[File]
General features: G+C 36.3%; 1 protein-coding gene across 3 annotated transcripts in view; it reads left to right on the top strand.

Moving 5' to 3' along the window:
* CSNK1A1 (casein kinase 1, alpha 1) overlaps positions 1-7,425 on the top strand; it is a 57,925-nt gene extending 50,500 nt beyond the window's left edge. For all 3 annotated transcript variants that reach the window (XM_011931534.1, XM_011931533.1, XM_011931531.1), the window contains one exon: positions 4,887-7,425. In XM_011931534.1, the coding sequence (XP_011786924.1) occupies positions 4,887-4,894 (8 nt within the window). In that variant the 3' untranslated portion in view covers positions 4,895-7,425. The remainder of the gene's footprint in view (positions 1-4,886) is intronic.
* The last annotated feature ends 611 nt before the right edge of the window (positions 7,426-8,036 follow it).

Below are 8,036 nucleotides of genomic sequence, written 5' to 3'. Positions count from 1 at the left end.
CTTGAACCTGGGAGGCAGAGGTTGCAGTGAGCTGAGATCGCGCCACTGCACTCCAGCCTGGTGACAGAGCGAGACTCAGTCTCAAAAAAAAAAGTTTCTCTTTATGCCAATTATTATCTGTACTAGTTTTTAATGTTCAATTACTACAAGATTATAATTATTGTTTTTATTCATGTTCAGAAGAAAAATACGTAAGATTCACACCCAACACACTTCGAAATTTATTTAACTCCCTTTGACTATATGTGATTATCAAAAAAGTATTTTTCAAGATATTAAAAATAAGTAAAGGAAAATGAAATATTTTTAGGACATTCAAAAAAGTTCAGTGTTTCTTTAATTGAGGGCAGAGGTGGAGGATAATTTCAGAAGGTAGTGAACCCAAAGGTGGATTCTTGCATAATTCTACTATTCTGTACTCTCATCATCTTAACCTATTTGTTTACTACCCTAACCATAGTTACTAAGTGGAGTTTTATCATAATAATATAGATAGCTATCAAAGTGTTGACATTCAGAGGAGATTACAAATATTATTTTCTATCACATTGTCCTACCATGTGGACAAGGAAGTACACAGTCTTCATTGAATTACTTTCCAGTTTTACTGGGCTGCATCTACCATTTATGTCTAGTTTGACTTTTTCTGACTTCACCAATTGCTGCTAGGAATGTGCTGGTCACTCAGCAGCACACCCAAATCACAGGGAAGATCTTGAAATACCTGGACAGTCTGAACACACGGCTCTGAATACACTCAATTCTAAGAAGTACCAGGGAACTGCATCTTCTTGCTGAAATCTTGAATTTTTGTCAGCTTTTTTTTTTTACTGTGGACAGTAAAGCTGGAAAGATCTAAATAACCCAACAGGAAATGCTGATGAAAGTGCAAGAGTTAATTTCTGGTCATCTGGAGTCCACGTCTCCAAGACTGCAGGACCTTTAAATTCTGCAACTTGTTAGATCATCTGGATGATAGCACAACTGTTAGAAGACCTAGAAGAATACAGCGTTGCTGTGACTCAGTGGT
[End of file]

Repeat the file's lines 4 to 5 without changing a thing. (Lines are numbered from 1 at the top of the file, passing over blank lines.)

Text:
* The last annotated feature ends 611 nt before the right edge of the window (positions 7,426-8,036 follow it).

Below are 8,036 nucleotides of genomic sequence, written 5' to 3'. Positions count from 1 at the left end.